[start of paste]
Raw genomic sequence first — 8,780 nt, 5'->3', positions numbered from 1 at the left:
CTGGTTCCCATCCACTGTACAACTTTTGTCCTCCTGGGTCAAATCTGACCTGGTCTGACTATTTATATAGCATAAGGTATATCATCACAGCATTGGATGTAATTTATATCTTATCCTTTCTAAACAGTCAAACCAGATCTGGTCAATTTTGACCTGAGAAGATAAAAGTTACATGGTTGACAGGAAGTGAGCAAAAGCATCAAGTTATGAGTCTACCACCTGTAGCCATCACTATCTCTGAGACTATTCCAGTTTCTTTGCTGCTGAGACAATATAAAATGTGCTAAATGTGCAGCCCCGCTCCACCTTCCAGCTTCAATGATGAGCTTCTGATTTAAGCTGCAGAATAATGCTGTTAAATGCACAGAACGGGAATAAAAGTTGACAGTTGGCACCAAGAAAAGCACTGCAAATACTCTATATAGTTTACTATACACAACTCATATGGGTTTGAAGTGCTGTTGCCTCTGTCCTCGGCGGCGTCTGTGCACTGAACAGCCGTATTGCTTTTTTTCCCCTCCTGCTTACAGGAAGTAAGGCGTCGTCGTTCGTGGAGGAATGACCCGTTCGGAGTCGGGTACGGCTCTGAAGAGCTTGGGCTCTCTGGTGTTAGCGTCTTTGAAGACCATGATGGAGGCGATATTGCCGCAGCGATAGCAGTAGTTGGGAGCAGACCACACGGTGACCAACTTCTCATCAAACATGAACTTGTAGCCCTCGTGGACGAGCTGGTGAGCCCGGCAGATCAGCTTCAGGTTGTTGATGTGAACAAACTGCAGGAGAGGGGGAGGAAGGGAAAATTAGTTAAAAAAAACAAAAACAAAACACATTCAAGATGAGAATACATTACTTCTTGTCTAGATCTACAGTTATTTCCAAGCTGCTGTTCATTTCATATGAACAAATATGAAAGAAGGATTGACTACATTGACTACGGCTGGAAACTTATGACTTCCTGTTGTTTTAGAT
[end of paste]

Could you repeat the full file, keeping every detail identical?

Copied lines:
Raw genomic sequence first — 8,780 nt, 5'->3', positions numbered from 1 at the left:
CTGGTTCCCATCCACTGTACAACTTTTGTCCTCCTGGGTCAAATCTGACCTGGTCTGACTATTTATATAGCATAAGGTATATCATCACAGCATTGGATGTAATTTATATCTTATCCTTTCTAAACAGTCAAACCAGATCTGGTCAATTTTGACCTGAGAAGATAAAAGTTACATGGTTGACAGGAAGTGAGCAAAAGCATCAAGTTATGAGTCTACCACCTGTAGCCATCACTATCTCTGAGACTATTCCAGTTTCTTTGCTGCTGAGACAATATAAAATGTGCTAAATGTGCAGCCCCGCTCCACCTTCCAGCTTCAATGATGAGCTTCTGATTTAAGCTGCAGAATAATGCTGTTAAATGCACAGAACGGGAATAAAAGTTGACAGTTGGCACCAAGAAAAGCACTGCAAATACTCTATATAGTTTACTATACACAACTCATATGGGTTTGAAGTGCTGTTGCCTCTGTCCTCGGCGGCGTCTGTGCACTGAACAGCCGTATTGCTTTTTTTCCCCTCCTGCTTACAGGAAGTAAGGCGTCGTCGTTCGTGGAGGAATGACCCGTTCGGAGTCGGGTACGGCTCTGAAGAGCTTGGGCTCTCTGGTGTTAGCGTCTTTGAAGACCATGATGGAGGCGATATTGCCGCAGCGATAGCAGTAGTTGGGAGCAGACCACACGGTGACCAACTTCTCATCAAACATGAACTTGTAGCCCTCGTGGACGAGCTGGTGAGCCCGGCAGATCAGCTTCAGGTTGTTGATGTGAACAAACTGCAGGAGAGGGGGAGGAAGGGAAAATTAGTTAAAAAAAACAAAAACAAAACACATTCAAGATGAGAATACATTACTTCTTGTCTAGATCTACAGTTATTTCCAAGCTGCTGTTCATTTCATATGAACAAATATGAAAGAAGGATTGACTACATTGACTACGGCTGGAAACTTATGACTTCCTGTTGTTTTAGAT